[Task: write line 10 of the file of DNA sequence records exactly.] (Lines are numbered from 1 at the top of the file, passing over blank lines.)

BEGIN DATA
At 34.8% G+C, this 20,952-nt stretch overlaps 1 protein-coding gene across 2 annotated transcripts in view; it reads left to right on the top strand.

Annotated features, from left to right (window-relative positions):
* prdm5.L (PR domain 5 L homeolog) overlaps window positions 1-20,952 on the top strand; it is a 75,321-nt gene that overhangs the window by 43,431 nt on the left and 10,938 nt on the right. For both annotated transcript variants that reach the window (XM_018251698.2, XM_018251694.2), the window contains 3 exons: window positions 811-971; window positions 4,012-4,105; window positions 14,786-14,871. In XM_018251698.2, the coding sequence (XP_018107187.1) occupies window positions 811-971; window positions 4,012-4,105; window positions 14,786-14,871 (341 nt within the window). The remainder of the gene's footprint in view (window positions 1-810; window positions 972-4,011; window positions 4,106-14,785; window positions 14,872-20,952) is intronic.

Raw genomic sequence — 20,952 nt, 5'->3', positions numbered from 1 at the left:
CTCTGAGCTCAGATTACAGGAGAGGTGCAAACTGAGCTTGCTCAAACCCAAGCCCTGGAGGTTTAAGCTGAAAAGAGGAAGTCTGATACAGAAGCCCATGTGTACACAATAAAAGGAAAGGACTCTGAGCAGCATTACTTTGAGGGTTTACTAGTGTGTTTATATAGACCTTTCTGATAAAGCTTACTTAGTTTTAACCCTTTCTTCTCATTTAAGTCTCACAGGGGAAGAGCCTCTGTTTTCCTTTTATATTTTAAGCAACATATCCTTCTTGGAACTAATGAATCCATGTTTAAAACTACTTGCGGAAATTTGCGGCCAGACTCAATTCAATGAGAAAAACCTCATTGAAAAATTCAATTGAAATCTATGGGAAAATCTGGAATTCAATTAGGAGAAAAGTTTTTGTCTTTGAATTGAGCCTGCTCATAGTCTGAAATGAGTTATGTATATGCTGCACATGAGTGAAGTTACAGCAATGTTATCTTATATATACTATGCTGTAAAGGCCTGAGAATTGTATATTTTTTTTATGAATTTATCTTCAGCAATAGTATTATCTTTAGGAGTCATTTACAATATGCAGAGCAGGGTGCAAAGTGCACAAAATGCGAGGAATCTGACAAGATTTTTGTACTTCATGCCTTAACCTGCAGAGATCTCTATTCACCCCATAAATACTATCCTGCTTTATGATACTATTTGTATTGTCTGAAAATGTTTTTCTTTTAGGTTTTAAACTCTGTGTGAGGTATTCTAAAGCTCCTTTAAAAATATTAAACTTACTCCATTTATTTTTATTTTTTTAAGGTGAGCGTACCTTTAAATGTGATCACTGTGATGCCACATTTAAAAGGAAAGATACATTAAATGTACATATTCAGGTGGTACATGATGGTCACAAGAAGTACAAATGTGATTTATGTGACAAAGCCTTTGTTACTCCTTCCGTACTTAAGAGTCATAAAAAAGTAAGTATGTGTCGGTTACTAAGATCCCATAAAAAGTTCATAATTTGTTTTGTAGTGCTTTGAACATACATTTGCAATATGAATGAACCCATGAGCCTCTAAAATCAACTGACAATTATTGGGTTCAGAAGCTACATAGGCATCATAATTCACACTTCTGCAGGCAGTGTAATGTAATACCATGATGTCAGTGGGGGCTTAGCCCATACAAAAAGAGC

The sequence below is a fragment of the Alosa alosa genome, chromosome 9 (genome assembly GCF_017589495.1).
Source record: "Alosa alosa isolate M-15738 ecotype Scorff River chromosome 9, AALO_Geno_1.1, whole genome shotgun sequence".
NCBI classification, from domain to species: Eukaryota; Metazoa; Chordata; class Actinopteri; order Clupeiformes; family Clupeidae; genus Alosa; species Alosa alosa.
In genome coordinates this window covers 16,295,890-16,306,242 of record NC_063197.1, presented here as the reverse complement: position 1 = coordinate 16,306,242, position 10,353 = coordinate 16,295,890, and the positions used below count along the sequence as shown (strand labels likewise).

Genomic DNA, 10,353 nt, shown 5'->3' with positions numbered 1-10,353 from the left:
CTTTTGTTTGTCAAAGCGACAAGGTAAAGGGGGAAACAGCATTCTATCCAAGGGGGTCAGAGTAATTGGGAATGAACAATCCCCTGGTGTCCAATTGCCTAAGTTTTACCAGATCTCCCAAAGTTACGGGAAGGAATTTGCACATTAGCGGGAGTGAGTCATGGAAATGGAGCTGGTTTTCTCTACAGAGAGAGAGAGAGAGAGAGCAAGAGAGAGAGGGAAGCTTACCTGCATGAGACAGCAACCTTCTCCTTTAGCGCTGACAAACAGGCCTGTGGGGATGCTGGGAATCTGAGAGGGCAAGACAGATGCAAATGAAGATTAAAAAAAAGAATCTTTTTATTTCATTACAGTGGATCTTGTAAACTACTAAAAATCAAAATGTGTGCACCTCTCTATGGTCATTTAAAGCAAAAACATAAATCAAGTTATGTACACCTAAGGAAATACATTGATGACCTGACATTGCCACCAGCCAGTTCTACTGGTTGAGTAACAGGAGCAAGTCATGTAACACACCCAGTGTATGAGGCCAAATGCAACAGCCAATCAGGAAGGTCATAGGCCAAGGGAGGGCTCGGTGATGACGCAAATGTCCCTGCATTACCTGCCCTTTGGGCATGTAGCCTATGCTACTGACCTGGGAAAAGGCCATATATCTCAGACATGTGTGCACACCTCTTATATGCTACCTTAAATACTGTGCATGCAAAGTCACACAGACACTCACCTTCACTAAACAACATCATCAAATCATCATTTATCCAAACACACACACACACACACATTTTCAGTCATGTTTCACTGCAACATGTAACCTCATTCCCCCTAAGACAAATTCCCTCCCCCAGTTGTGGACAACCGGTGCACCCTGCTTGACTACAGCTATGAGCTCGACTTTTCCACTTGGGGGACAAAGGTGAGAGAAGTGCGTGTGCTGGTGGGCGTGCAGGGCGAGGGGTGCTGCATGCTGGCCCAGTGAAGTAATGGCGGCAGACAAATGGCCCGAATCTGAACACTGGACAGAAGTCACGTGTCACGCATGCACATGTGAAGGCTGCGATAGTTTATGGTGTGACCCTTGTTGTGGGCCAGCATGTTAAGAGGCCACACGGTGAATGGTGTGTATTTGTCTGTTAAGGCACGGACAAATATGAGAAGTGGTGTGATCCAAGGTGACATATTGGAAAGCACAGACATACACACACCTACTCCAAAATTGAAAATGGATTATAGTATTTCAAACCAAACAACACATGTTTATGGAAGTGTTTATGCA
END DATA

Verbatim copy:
Genomic DNA, 10,353 nt, shown 5'->3' with positions numbered 1-10,353 from the left: